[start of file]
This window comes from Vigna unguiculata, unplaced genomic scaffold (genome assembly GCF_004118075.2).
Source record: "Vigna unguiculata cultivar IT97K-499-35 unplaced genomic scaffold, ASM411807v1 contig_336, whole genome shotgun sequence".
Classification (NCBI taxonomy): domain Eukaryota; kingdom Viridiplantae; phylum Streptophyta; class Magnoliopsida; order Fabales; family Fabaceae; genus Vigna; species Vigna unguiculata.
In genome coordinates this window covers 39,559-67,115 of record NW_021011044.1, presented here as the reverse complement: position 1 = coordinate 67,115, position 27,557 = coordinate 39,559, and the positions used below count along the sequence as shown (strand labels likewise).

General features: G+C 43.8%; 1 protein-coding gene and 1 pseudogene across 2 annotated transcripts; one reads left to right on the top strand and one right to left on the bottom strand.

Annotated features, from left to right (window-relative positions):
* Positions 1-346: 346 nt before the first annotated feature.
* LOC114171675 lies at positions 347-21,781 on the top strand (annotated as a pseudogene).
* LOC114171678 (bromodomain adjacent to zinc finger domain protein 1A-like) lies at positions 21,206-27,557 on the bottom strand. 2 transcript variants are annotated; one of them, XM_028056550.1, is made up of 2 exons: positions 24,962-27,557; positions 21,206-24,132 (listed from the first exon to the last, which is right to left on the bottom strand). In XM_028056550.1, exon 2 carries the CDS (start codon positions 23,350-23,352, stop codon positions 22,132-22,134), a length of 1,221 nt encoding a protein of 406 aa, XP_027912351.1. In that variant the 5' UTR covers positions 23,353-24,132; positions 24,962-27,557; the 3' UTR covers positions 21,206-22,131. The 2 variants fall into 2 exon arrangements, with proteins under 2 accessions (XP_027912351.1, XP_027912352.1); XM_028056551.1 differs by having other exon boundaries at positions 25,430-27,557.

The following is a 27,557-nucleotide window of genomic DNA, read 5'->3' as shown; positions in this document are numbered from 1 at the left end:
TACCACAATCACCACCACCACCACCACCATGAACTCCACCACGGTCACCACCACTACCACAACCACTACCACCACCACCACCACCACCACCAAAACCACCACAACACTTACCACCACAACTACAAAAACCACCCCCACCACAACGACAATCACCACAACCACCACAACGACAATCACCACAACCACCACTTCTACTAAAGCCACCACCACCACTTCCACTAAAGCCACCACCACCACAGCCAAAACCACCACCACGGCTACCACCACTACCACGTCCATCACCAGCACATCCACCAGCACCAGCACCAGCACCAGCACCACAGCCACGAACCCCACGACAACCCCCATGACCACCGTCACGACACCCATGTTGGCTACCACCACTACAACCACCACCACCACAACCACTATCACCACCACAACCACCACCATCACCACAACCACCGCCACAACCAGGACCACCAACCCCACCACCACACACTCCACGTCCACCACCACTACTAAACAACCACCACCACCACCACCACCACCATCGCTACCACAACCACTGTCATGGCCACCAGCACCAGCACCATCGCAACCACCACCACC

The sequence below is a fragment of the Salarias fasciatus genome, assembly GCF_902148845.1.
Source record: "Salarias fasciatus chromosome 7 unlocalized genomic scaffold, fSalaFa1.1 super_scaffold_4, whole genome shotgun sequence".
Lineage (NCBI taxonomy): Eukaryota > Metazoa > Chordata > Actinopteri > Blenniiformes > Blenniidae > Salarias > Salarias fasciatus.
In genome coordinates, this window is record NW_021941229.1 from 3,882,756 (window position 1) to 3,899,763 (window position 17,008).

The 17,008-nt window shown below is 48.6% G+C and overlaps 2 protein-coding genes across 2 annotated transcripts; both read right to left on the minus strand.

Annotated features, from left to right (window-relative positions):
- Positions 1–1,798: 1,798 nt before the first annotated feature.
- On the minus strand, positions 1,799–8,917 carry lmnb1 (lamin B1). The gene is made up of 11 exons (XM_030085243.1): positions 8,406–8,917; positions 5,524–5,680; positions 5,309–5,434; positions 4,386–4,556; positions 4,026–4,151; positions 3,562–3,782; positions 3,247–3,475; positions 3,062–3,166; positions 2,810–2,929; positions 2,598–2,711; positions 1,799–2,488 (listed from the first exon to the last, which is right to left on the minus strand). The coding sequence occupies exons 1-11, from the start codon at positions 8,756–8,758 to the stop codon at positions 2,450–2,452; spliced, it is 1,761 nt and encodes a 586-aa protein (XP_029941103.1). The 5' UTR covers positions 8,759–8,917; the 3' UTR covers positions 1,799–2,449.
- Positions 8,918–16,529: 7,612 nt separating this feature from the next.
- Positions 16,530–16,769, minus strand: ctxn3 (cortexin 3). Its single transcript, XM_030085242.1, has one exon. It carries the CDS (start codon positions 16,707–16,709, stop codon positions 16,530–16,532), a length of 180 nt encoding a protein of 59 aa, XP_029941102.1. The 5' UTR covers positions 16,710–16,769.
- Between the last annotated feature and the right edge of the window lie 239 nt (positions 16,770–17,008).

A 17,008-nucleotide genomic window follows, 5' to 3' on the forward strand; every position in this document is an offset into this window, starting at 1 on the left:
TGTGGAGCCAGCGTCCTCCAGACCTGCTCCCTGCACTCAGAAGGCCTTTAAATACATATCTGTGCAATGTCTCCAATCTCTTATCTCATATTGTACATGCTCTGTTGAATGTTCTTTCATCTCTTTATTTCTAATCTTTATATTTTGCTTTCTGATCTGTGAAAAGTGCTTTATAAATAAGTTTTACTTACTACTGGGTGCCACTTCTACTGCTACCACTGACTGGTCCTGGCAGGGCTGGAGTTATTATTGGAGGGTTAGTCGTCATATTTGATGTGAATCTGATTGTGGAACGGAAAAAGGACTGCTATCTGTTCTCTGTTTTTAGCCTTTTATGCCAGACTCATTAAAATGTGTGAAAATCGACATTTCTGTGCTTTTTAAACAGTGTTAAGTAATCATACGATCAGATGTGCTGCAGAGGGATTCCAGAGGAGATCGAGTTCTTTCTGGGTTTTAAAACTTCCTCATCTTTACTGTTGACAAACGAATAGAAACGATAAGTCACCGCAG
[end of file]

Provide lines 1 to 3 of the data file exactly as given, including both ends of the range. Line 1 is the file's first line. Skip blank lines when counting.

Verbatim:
This window comes from Vigna unguiculata, unplaced genomic scaffold (genome assembly GCF_004118075.2).
Source record: "Vigna unguiculata cultivar IT97K-499-35 unplaced genomic scaffold, ASM411807v1 contig_336, whole genome shotgun sequence".
Classification (NCBI taxonomy): domain Eukaryota; kingdom Viridiplantae; phylum Streptophyta; class Magnoliopsida; order Fabales; family Fabaceae; genus Vigna; species Vigna unguiculata.